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Pessimism: Obama's Political Ally

A Commentary by Dick Morris

President Obama has won the Nobel Peace Prize, but nobody thinks he deserves the Nobel in economics. Despite $800 billion of economic stimulus and the accumulation of a $1.4 trillion deficit, he has been unable to lower the unemployment rate below 9.8%.

So why, after nine months of Obama, do voters, in the latest Rasmussen poll, still blame Bush - and not Obama - for the economic situation by 55-37? How can Obama skate by without having to account for the failure of his economic program?

Liberalism, particularly in economics, is usually protected by a bodyguard of pessimism. When government intervention and spending fails to yield the predicted results, month after month and year after year, the left sells the notion that these are tough times and that we need to lower our expectations.

In the late 70s, for example, the mantra that "less is more" gripped policy makers. America was in late middle age and facing its decline, inevitable (and even healthy), we were told, after its artificial post-World War II dominance.

Then came Reagan who showed us all how unrealistic were these diminished expectations and how they could be put to shame if the private sector were truly unleashed. Margaret Thatcher taught the same lesson to British pessimists, clucking at the decline in their island's fortunes.

In the early and mid nineties, austerity was the order of the day as President Clinton and Speaker Gingrich vied with one another to eliminate the deficit by cutting spending. But when Clinton and Newt slashed the capital gains tax instead the economy soared and the deficit - once ticketed for eradication in seven years - dissolved in eighteen months.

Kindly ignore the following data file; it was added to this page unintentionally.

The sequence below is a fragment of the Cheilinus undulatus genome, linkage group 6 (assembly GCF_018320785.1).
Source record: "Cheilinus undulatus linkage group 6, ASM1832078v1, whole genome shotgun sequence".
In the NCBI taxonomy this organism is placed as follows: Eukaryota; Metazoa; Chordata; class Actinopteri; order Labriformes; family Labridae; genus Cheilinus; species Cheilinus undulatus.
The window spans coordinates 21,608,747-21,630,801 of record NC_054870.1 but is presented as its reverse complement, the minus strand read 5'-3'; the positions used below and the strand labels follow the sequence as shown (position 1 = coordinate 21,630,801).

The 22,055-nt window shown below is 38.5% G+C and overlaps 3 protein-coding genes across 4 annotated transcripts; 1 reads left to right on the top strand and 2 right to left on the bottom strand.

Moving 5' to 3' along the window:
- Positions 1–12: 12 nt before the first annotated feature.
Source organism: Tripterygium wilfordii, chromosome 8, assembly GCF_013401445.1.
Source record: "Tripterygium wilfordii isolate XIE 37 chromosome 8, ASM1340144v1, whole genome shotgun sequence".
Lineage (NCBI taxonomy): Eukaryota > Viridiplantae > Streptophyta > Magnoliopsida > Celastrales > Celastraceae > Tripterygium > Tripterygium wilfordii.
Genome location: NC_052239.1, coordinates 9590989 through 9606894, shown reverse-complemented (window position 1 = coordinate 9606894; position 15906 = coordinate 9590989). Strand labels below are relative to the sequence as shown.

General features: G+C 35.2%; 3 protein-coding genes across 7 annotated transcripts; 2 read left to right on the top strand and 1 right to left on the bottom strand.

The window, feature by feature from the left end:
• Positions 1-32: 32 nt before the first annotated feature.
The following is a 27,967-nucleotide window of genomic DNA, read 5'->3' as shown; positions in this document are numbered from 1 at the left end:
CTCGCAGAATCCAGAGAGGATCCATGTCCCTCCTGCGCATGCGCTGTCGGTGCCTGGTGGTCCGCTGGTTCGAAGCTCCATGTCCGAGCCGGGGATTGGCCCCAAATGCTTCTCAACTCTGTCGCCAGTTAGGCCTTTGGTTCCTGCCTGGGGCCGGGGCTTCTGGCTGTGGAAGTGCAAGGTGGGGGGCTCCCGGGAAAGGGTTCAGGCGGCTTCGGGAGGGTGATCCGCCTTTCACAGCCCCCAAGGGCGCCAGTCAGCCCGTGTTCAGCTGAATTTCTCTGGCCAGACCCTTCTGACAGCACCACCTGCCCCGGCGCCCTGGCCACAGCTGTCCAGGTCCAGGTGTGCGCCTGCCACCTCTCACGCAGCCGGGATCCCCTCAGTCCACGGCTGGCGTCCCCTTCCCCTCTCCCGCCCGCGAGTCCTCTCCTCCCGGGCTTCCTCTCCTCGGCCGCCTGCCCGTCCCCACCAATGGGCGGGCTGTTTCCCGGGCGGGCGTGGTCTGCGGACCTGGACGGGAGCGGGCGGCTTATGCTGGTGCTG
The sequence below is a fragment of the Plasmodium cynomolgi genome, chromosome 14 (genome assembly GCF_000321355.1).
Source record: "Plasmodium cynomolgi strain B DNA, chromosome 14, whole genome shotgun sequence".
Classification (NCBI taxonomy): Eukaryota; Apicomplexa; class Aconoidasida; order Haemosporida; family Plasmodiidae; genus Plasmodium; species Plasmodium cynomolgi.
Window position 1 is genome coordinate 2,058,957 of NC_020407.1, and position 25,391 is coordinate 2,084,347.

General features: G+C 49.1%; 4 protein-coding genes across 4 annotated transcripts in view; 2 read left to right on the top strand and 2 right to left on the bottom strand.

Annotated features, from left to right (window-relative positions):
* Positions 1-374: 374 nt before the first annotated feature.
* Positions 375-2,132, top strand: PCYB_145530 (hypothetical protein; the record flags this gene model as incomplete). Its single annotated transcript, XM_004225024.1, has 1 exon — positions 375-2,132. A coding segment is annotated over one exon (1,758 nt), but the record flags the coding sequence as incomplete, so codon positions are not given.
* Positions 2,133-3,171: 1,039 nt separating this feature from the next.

Now Obama is succeeding in convincing us that we are entering an era of scarcity and that prosperity will remain a distant goal as we wrestle to the high unemployment that is inevitable in these tough times. The more his economic policies doom us to continued high unemployment, which inhibits the consumer spending that could cure it, the more he will peddle the mantra that joblessness is inevitable.

How long will Obama be able to get away with this shell game? For how many more months will succeed in shucking off the blame for his failed policies onto Bush?

Unfortunately, it looks like he can do so for as long as the current economic situation continues!
But the key word here is "current." He will probably be able to escape the rap for unemployment and slow or no growth. But when the deficits he introduced trigger inflation and then stag-flation, all bets will be off.

The collapse of the dollar and the continuation of high deficits and seemingly endless issuance of new money by the Fed, make inflation very likely in the opinion of most economists. This new disease will clearly not be from the hangover of the Bush Administration, but will be Obama's fault in the eyes of the public. Inflation will be uniquely his and his alone. He won't be able to pretend that it was inherited from Bush. He will get his fair share of the blame, for once.

And it will probably arrive just in time to make itself felt in the Congressional elections of next year.

Views expressed in this column are those of the author, not those of Rasmussen Reports.

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